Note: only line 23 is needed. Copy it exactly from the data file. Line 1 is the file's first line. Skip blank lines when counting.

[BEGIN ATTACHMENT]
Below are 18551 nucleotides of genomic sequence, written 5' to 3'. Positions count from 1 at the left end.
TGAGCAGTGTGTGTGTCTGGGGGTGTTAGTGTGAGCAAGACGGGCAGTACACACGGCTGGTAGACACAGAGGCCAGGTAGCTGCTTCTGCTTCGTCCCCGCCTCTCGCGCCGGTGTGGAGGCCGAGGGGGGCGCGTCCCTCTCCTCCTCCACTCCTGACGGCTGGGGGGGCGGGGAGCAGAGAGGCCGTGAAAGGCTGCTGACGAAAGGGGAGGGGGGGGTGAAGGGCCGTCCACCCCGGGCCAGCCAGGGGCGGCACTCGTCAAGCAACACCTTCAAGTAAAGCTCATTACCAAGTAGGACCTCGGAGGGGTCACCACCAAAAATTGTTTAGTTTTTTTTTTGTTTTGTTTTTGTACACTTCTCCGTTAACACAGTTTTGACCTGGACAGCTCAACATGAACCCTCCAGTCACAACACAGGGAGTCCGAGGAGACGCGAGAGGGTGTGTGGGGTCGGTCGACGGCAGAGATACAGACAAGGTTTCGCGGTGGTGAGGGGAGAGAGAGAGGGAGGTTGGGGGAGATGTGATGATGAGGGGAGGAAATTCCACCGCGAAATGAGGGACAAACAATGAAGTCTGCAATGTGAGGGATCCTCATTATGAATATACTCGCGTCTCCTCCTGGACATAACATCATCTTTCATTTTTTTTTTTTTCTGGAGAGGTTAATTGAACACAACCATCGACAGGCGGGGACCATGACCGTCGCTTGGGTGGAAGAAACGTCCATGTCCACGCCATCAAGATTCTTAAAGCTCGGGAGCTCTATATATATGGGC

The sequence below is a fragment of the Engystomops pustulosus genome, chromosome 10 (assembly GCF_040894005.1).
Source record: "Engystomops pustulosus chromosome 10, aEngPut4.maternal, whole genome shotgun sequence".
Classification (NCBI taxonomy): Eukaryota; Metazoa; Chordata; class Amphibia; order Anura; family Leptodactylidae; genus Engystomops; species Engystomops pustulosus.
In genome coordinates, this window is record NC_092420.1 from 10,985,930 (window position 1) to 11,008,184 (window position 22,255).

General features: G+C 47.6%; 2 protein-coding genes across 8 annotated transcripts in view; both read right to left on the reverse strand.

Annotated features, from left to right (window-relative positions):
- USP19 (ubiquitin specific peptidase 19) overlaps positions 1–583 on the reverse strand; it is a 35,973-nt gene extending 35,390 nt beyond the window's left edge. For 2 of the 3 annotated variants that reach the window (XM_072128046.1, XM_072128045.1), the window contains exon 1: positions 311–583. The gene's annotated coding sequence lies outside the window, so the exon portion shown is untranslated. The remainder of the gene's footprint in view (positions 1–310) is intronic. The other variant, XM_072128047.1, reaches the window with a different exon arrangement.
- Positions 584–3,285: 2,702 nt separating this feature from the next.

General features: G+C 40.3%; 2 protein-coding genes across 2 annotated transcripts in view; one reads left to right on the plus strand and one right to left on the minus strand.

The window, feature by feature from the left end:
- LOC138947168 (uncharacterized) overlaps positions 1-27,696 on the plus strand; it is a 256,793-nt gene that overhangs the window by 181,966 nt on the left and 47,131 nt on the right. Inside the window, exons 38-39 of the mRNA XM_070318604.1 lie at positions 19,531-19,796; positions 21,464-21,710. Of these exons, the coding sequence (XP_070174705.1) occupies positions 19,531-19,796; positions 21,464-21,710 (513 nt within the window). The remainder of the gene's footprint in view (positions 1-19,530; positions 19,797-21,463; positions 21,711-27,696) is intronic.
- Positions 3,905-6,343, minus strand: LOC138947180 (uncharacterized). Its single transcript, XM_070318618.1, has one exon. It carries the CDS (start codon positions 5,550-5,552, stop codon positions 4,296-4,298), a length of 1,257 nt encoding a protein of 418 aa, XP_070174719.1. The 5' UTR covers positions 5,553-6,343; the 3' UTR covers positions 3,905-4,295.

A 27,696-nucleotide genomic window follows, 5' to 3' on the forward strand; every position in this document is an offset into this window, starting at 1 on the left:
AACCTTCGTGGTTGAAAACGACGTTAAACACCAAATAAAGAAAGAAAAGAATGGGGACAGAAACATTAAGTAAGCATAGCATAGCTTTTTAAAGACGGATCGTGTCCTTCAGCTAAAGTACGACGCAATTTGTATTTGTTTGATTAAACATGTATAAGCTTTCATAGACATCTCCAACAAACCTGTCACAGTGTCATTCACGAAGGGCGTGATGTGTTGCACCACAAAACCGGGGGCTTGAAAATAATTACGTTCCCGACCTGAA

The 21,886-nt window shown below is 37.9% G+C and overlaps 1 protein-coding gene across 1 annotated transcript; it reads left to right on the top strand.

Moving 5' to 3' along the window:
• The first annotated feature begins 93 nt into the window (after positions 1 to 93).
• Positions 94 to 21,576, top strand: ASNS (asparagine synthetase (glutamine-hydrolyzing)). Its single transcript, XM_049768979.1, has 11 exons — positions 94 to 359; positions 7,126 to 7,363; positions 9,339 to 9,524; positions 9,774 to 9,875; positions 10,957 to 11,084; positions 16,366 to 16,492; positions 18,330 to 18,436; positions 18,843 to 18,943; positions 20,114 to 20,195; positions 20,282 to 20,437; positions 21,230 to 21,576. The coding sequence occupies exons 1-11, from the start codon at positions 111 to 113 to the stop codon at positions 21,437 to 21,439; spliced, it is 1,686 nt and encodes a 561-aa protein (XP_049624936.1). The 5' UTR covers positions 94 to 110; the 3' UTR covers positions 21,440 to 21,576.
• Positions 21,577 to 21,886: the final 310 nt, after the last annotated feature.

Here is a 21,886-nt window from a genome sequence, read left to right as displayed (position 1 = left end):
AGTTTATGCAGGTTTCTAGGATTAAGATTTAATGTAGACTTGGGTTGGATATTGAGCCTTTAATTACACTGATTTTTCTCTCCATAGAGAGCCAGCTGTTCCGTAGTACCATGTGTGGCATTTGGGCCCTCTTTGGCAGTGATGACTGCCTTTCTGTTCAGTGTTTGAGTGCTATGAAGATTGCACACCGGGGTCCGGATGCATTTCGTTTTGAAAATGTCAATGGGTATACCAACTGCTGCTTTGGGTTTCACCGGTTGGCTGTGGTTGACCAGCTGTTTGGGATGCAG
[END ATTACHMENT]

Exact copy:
AGTTTATGCAGGTTTCTAGGATTAAGATTTAATGTAGACTTGGGTTGGATATTGAGCCTTTAATTACACTGATTTTTCTCTCCATAGAGAGCCAGCTGTTCCGTAGTACCATGTGTGGCATTTGGGCCCTCTTTGGCAGTGATGACTGCCTTTCTGTTCAGTGTTTGAGTGCTATGAAGATTGCACACCGGGGTCCGGATGCATTTCGTTTTGAAAATGTCAATGGGTATACCAACTGCTGCTTTGGGTTTCACCGGTTGGCTGTGGTTGACCAGCTGTTTGGGATGCAG